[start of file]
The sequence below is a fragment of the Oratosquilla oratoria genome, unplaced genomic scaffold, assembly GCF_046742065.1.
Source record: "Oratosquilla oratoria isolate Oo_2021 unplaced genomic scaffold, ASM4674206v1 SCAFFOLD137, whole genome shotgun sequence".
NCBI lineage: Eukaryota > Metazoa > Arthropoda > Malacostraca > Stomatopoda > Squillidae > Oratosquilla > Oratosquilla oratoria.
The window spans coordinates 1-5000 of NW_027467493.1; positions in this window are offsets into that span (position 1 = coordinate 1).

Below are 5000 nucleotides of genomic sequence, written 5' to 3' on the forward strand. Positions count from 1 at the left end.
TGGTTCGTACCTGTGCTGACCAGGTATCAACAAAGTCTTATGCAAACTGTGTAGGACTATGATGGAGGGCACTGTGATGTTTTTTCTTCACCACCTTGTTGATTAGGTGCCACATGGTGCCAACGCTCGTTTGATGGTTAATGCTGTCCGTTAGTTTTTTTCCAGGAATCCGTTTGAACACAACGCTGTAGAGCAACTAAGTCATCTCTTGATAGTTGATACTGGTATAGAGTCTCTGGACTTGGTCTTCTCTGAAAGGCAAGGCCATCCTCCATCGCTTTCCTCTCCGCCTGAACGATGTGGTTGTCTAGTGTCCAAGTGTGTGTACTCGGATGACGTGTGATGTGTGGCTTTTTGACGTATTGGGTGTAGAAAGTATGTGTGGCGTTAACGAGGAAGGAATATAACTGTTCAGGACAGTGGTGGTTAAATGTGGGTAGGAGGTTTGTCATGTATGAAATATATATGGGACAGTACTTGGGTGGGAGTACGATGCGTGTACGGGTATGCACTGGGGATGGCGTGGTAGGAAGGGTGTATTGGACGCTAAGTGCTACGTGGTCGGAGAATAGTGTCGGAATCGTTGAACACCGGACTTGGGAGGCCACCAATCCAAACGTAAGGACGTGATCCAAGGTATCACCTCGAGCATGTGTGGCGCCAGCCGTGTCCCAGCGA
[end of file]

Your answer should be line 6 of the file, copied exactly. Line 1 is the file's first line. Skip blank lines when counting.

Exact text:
TGGTTCGTACCTGTGCTGACCAGGTATCAACAAAGTCTTATGCAAACTGTGTAGGACTATGATGGAGGGCACTGTGATGTTTTTTCTTCACCACCTTGTTGATTAGGTGCCACATGGTGCCAACGCTCGTTTGATGGTTAATGCTGTCCGTTAGTTTTTTTCCAGGAATCCGTTTGAACACAACGCTGTAGAGCAACTAAGTCATCTCTTGATAGTTGATACTGGTATAGAGTCTCTGGACTTGGTCTTCTCTGAAAGGCAAGGCCATCCTCCATCGCTTTCCTCTCCGCCTGAACGATGTGGTTGTCTAGTGTCCAAGTGTGTGTACTCGGATGACGTGTGATGTGTGGCTTTTTGACGTATTGGGTGTAGAAAGTATGTGTGGCGTTAACGAGGAAGGAATATAACTGTTCAGGACAGTGGTGGTTAAATGTGGGTAGGAGGTTTGTCATGTATGAAATATATATGGGACAGTACTTGGGTGGGAGTACGATGCGTGTACGGGTATGCACTGGGGATGGCGTGGTAGGAAGGGTGTATTGGACGCTAAGTGCTACGTGGTCGGAGAATAGTGTCGGAATCGTTGAACACCGGACTTGGGAGGCCACCAATCCAAACGTAAGGACGTGATCCAAGGTATCACCTCGAGCATGTGTGGCGCCAGCCGTGTCCCAGCGA